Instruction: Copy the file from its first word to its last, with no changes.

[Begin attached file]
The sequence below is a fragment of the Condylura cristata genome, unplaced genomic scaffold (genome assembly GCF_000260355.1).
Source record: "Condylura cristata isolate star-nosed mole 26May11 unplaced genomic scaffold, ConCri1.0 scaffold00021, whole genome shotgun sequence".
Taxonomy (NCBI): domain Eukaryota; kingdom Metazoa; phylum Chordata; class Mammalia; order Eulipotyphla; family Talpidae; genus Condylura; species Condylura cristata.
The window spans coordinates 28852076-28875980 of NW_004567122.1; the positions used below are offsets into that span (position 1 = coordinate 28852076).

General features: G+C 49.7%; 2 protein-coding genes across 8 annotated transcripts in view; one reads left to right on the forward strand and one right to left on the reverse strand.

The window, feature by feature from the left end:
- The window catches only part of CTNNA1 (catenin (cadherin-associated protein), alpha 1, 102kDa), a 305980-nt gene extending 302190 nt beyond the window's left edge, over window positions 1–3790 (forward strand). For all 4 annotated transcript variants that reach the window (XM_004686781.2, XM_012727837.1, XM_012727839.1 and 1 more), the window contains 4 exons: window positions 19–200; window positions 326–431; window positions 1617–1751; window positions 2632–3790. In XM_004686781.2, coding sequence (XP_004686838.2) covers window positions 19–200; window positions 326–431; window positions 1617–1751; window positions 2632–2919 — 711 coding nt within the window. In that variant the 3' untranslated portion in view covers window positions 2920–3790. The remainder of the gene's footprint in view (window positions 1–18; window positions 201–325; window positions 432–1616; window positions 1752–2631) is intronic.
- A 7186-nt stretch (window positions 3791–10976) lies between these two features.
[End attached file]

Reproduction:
The sequence below is a fragment of the Condylura cristata genome, unplaced genomic scaffold (genome assembly GCF_000260355.1).
Source record: "Condylura cristata isolate star-nosed mole 26May11 unplaced genomic scaffold, ConCri1.0 scaffold00021, whole genome shotgun sequence".
Taxonomy (NCBI): domain Eukaryota; kingdom Metazoa; phylum Chordata; class Mammalia; order Eulipotyphla; family Talpidae; genus Condylura; species Condylura cristata.
The window spans coordinates 28852076-28875980 of NW_004567122.1; the positions used below are offsets into that span (position 1 = coordinate 28852076).

General features: G+C 49.7%; 2 protein-coding genes across 8 annotated transcripts in view; one reads left to right on the forward strand and one right to left on the reverse strand.

The window, feature by feature from the left end:
- The window catches only part of CTNNA1 (catenin (cadherin-associated protein), alpha 1, 102kDa), a 305980-nt gene extending 302190 nt beyond the window's left edge, over window positions 1–3790 (forward strand). For all 4 annotated transcript variants that reach the window (XM_004686781.2, XM_012727837.1, XM_012727839.1 and 1 more), the window contains 4 exons: window positions 19–200; window positions 326–431; window positions 1617–1751; window positions 2632–3790. In XM_004686781.2, coding sequence (XP_004686838.2) covers window positions 19–200; window positions 326–431; window positions 1617–1751; window positions 2632–2919 — 711 coding nt within the window. In that variant the 3' untranslated portion in view covers window positions 2920–3790. The remainder of the gene's footprint in view (window positions 1–18; window positions 201–325; window positions 432–1616; window positions 1752–2631) is intronic.
- A 7186-nt stretch (window positions 3791–10976) lies between these two features.